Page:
These last few weeks I have become involved in a community public art project under the direction of artist Margarita Cabrera. San Antonio residents of all ages and ethnic backgrounds, have been encouraged to build a ceramic piece depicting their own story in San Antonio. Each piece will be fired and then suspended on a large steel ‘tree’ on the San Antonio river bank, not far from Espada Mission. The resulting large-scale sculpture, an enormous tree of life, will celebrate the World Heritage site of the Espada mission and bring focus to the natural and cultural environment that surrounds it.
I have mentioned in previous blogs my joy of walking and cycling in the area around the Espada Mission. It is the smallest of the four Missions and my favourite. I have sometimes sat on a bench under the shade of a live oak tree, wishing a sick, or troubled, loved one well, or inside the tiny church where there is the faint chanting of monks singing and candles burning, a place of peace. So I was thrilled to take part in this project and also to work with Margarita whose work I have seen not only in local galleries but in the Smithsonian American Art Museum in Washington.
Yesterday, I put the final touches to my own ceramic piece. It is a pot about 22 inches tall and 15 inches wide which I have been making it as part of a small group in Artpace, a contemporary art gallery that also hosts resident artists from Texas and around the world. All the ceramic pieces are being made out of local clay which is quarried just a few miles away. The clay is dark brownish-red and there are tiny bits of Saltillo tile grit mixed into it which makes it a little difficult to handle – quite unlike the very malleable clay I was used to during my school years. Normally this clay is used to build sewage pipes and it was chosen because of its ability to be fired at extremely high temperatures. The enormous kilns that will be used to fire the pieces are on the same site where the clay is quarried.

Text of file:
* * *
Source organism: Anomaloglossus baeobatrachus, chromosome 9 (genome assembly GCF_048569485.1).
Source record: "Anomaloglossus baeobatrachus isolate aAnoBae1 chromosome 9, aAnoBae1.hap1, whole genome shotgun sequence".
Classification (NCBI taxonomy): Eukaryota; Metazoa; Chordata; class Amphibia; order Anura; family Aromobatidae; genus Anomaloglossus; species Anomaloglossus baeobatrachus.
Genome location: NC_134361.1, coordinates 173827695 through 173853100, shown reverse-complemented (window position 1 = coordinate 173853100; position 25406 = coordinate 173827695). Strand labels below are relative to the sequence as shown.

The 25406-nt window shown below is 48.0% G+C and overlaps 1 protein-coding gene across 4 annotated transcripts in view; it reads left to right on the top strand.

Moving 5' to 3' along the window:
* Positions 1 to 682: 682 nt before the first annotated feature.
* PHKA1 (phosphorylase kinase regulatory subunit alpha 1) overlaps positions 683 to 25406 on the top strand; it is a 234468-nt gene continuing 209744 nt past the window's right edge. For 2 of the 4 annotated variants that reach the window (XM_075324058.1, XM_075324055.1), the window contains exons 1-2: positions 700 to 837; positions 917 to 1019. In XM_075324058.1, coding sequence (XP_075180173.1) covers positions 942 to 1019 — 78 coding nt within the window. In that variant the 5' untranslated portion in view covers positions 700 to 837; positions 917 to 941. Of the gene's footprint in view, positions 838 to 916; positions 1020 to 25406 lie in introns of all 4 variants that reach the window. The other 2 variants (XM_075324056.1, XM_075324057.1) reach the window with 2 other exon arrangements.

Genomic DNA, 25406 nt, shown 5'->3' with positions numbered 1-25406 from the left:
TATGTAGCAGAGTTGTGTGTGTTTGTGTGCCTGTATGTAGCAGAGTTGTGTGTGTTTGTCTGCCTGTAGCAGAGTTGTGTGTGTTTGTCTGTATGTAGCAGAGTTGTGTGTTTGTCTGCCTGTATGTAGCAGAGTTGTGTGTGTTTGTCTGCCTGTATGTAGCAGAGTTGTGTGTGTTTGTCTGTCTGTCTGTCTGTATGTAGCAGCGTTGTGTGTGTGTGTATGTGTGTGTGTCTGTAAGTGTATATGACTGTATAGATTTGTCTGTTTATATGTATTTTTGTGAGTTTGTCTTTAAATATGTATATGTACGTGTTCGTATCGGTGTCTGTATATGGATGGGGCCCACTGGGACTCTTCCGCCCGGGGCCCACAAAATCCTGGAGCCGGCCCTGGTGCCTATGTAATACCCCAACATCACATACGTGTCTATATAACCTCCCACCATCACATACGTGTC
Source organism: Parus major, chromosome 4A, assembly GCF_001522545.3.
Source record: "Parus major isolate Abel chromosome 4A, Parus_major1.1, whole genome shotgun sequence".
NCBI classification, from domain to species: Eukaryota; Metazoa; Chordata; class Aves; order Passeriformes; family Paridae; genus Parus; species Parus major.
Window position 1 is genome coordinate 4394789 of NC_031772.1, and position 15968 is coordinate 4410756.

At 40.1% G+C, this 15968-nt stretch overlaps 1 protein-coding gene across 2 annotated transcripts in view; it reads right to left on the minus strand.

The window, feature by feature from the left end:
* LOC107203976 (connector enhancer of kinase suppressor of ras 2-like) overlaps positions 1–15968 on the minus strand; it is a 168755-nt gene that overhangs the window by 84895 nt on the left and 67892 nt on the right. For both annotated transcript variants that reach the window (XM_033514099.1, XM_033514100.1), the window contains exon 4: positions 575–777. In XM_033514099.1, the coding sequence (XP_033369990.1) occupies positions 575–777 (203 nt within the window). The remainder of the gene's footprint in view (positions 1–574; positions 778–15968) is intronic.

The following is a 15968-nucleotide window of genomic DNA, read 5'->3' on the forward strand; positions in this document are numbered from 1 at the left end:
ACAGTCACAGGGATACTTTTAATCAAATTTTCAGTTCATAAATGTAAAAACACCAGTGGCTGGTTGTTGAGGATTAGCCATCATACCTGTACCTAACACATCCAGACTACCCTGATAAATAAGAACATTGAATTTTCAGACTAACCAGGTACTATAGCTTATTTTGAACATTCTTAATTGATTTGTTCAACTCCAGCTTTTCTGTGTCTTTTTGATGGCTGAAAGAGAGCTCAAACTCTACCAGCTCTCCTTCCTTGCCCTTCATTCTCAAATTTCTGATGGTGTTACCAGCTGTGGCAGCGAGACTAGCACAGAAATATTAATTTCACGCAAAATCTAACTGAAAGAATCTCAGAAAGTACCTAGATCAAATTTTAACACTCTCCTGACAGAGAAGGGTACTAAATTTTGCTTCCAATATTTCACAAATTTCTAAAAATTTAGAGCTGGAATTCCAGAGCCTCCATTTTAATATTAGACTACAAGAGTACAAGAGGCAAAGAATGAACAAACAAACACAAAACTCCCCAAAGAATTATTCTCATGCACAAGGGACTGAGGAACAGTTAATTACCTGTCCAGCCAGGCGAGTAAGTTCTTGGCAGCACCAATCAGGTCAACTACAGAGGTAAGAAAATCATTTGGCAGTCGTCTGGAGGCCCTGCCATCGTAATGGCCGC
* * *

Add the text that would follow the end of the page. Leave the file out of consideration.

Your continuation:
On the outside of my pot I have applied sculptures of objects that I notice and love during my cycle rides. These include the prickly pear cactus, a century plant, a small house or casita, lily pad, pecan nut, date palm and turtle. There is also a bell and a candle representing the Espada Mission, and an airplane depicting the journey Mattie and I took to emigrate here, as well as visits back. There is, too, a heart (Mattie’s signature theme in her own art creations) and a rosebud to represent the country, and people, we left behind.
The pot itself represents the pots that are lovingly tended outside the Espada Mission. When there, I always glance over at the magnificent leaves and blooms, and to see which new plants they might have added since my previous visit.
The ceramic pieces are on target for their completion but due to Hurricane Harvey, the delivery of steel for the tree itself has been delayed. Things happen.